The 2020 Theorem Vineyards Sauvignon Blanc Moon Mountain District Sonoma County is deep straw in color; the open-knitted bouquet is immediately expressive upon opening and offers scents of lemon juice, citrus blossom, freshly mowed lawn, green apple, light bell pepper, kaffir lime leaf, lemongrass and grapefruit. This wine sports a rounded and supple texture accompanied by an intensity of rich primarily citrus-driven fruit. These include flavors of pomelo, grapefruit, lime and not fully ripe pineapple. The acidity here shows bright but not bracing or tart. Refreshing. In summary, this is a rich and generous bottling which still holds on to its inherent varietal characteristics. This summer our pole beans unfortunately did not produce much of a crop, but we could easily see pairing this wine with green beans, well-drizzled with olive oil, chopped garlic, salt and a bit of vinegar.
The 2021 Theorem Vineyards Merlot, Diamond Mountain District is 100% varietal. This wine is deep ruby with an amaranthine rim; the bouquet is darkly layered sporting intense savory and dense aromatics. We don’t usually use the word dense to describe scents but this wine is dark with plenty of layers. These include crushed black pepper, a woodsy spice, road tar sitting in the hot sun, dark plum, roasted meats, violets, clove, tobacco, blackberries and boysenberries. Equally as dark on the palate, this fleshy but structurally approachable bottling mirrors some of the same savory notes on the bouquet. It sports flavors of crushed dark peppercorn, a heavy dose of oak, dark plum, gamey meats and a noticeable and long lasting savory finish. The rounded tannins are broadly distributed across the palate supporting a firm but friendly grip. Tasting this wine made us want to grab a cigar, one of our older wizened male friends, and hang out in a private speak-easy like room (examples include the Bohemian club in San Francisco and Wing & Barrel Ranch in Sonoma) and have conversation that borders on being politically incorrect.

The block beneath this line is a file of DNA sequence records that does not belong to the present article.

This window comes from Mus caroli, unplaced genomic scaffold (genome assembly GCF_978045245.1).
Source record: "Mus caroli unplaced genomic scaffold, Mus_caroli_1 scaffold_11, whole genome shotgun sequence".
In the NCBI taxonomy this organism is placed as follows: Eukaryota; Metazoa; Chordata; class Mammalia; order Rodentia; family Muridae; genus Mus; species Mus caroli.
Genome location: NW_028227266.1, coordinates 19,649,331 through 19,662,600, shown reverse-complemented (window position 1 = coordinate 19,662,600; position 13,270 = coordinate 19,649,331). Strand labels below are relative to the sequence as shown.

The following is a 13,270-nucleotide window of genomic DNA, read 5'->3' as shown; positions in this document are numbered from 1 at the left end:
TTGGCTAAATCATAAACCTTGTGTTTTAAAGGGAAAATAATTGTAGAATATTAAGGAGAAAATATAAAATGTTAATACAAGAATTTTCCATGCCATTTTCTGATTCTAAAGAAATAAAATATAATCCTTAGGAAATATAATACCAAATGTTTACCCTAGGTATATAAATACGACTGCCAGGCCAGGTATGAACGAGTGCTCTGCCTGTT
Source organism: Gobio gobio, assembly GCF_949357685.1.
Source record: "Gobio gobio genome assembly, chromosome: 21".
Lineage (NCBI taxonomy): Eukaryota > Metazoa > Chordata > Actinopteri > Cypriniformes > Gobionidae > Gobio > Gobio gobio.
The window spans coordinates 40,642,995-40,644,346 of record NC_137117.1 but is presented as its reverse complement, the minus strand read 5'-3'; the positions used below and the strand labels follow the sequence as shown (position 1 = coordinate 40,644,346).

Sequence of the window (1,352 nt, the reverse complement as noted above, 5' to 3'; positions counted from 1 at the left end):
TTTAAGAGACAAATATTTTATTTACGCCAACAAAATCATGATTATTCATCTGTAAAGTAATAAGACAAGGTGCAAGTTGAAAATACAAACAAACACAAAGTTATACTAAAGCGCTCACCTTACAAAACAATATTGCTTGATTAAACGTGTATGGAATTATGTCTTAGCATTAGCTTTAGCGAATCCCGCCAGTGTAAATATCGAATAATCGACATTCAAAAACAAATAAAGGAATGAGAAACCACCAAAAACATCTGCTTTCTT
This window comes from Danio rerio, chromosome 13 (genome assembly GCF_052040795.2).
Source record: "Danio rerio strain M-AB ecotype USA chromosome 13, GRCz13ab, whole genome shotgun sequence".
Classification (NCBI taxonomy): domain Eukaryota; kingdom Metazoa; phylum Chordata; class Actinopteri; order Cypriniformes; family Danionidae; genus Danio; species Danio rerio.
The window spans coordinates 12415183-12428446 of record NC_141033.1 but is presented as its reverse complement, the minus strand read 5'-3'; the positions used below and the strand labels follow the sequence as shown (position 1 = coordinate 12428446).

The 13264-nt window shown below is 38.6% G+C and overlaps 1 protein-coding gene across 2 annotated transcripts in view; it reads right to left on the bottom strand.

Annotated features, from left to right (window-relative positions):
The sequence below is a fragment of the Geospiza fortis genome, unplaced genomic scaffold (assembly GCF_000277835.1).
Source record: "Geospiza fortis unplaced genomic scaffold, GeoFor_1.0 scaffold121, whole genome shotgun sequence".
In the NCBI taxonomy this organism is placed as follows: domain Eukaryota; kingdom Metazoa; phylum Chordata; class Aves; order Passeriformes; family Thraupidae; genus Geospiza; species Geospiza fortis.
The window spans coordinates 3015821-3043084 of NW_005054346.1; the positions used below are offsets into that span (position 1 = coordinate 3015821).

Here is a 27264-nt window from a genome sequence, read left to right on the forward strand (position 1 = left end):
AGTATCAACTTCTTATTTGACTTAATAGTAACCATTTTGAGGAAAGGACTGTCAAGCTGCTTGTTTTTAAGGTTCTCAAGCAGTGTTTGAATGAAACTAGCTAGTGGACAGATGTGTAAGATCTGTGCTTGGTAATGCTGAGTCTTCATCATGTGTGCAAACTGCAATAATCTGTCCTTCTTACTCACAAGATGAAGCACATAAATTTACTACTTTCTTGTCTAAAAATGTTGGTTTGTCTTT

The Voire Dire Cabernet Sauvignon is produced each year from the oldest Cabernet Sauvignon block on the property. The 2016 Theorem Vineyards Voire Dire Cabernet Sauvignon is dark garnet red in the glass; it offers pretty aromatics of mostly darker fruit tones including ripe blackberry along with a kiss of cedar and baking spices with subtle hints of cardamom. Medium bodied; this bottling offers both blue and black berry fruits anchored by firm dusty tannins along with hints of cedar on the long finish. It is layered with plenty of flavor, yet from a structural perspective this wine is fairly approachable in its youth.
The 2013 Theorem Vineyards Voire Dire Cabernet Sauvignon reveals an elegant nose that is about the fruit rather than the oak; it reveals notes of blueberry and blackberry with gentle aromas of mocha and milk chocolate (consistent across multiple years of tasting this same wine). Supple initially on the palate, this wine quickly gains complexity. It is well layered focusing more on darker fruit flavors (plum) than red fruits. Textured and chewy tannins persist for some time. It offers excellent balance between flavor, acidity and structure. This is an ideal steak wine from a generally robust vintage in Napa Valley. It is a bigger wine than their 2012 bottling.